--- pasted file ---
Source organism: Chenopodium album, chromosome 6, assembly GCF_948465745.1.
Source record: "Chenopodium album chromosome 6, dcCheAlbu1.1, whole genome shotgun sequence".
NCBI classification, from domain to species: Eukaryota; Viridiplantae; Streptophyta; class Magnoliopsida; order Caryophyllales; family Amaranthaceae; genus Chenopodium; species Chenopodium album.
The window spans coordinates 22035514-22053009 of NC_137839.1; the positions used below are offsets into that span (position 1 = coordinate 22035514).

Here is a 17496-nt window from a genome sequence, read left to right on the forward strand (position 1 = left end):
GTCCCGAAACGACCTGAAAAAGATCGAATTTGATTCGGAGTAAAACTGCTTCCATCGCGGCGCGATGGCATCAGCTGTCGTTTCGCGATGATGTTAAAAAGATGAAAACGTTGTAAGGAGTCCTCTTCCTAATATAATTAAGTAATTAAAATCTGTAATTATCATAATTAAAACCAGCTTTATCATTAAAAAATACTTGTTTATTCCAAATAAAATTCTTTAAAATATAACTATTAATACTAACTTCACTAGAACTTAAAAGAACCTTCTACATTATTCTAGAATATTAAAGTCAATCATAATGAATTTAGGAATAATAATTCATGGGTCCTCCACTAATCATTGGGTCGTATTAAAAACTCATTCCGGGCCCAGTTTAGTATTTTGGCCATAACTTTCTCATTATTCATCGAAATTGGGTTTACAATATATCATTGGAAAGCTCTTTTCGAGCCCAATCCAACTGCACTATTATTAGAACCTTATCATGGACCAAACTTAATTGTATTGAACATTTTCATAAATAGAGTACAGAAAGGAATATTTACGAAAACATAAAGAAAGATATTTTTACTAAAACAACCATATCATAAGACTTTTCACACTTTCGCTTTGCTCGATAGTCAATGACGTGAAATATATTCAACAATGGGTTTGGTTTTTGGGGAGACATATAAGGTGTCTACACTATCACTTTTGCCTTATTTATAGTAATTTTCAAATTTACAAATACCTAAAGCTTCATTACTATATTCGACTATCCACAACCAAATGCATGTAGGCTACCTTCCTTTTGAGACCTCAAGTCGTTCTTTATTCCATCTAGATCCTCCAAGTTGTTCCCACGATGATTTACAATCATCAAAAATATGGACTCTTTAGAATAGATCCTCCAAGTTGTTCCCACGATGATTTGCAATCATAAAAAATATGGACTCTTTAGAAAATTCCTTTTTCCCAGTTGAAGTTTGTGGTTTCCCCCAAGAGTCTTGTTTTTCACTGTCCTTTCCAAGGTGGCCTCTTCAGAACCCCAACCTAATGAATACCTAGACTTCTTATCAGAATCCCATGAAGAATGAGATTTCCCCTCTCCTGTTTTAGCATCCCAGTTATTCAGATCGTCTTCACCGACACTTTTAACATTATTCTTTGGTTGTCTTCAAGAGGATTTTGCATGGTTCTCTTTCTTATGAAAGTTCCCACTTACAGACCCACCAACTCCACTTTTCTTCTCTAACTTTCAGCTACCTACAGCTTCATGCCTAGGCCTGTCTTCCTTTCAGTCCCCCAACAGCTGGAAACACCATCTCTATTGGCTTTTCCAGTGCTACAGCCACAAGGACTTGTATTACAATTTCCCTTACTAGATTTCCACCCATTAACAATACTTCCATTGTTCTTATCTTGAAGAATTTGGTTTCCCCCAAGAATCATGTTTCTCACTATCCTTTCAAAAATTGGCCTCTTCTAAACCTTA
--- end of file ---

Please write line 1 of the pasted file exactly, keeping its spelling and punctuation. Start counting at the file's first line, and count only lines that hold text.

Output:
Source organism: Chenopodium album, chromosome 6, assembly GCF_948465745.1.